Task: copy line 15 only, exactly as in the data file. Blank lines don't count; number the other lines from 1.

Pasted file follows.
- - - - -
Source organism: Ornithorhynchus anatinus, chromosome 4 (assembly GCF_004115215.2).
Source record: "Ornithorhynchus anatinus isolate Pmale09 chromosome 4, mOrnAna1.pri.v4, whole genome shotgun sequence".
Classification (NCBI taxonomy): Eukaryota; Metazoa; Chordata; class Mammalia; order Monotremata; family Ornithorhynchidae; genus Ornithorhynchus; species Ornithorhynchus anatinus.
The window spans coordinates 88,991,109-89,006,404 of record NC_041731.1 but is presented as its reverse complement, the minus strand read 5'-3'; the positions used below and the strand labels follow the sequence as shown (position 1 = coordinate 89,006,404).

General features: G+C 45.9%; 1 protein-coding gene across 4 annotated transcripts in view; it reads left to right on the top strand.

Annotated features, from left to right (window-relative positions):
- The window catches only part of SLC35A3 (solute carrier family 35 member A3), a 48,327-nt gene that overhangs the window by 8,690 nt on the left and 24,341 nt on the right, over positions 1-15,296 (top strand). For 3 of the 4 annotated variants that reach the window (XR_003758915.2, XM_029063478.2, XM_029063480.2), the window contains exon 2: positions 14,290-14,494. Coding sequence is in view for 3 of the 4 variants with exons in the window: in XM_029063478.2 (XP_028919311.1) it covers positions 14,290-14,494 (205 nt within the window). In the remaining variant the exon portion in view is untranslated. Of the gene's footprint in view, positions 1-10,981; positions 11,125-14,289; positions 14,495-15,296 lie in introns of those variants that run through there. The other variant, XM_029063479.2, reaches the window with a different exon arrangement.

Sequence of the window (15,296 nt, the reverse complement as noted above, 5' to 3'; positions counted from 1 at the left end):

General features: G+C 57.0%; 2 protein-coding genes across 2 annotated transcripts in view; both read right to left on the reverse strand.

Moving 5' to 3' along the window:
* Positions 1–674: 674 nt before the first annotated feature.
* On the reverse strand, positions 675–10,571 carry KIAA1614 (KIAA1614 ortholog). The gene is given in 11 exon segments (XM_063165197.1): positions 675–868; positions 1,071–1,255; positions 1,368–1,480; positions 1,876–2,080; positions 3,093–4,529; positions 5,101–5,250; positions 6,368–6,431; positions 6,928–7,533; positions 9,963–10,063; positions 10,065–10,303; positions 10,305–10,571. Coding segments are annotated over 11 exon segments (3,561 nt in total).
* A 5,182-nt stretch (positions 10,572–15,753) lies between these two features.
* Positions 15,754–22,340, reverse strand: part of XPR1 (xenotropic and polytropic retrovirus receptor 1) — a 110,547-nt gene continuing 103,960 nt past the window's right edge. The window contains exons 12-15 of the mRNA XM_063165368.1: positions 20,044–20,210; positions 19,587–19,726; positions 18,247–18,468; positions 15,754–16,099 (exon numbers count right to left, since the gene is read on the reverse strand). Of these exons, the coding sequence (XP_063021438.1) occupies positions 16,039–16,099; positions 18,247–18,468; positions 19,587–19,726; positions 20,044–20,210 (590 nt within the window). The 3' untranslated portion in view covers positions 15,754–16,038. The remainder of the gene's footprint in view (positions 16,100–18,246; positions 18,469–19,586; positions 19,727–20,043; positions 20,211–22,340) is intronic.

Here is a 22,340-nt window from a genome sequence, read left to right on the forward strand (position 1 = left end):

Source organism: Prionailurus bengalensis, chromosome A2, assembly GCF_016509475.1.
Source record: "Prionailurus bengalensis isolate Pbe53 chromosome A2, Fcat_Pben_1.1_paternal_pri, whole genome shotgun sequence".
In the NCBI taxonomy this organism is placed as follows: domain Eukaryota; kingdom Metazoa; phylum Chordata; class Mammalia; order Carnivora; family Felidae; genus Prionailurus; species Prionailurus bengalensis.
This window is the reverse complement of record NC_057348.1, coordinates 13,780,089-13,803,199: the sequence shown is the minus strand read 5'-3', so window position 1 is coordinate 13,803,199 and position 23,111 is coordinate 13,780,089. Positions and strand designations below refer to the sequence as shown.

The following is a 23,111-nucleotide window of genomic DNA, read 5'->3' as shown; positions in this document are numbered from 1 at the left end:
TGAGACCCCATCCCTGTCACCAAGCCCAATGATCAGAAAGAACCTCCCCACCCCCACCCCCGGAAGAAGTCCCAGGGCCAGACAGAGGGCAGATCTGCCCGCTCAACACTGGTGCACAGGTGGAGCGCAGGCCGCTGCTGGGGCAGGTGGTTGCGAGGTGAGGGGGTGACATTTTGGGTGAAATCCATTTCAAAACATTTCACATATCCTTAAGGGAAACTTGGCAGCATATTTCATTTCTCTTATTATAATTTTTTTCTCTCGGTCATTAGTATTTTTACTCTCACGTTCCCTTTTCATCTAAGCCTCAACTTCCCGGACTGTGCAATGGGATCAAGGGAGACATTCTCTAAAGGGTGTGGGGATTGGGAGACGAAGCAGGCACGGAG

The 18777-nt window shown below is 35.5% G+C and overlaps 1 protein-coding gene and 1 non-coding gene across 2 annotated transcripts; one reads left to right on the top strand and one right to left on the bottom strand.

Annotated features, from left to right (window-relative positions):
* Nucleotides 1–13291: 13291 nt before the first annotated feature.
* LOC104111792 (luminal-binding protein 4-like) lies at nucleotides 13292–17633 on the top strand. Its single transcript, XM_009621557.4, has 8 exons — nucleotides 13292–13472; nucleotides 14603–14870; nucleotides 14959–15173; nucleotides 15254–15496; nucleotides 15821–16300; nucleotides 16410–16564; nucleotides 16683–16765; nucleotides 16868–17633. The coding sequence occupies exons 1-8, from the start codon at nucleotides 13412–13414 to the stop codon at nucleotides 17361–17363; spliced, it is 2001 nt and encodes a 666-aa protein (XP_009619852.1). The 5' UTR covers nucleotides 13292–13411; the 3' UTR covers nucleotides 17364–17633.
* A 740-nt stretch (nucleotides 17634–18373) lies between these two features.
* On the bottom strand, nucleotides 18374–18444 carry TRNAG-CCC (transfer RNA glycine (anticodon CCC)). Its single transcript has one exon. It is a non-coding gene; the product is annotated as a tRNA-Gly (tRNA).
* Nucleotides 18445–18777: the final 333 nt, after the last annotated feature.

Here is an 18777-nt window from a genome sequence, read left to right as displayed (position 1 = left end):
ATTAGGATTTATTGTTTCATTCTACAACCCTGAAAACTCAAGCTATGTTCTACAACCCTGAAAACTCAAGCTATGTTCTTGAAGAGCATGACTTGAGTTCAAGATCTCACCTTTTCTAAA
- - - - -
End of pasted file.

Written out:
Here is a 22,340-nt window from a genome sequence, read left to right on the forward strand (position 1 = left end):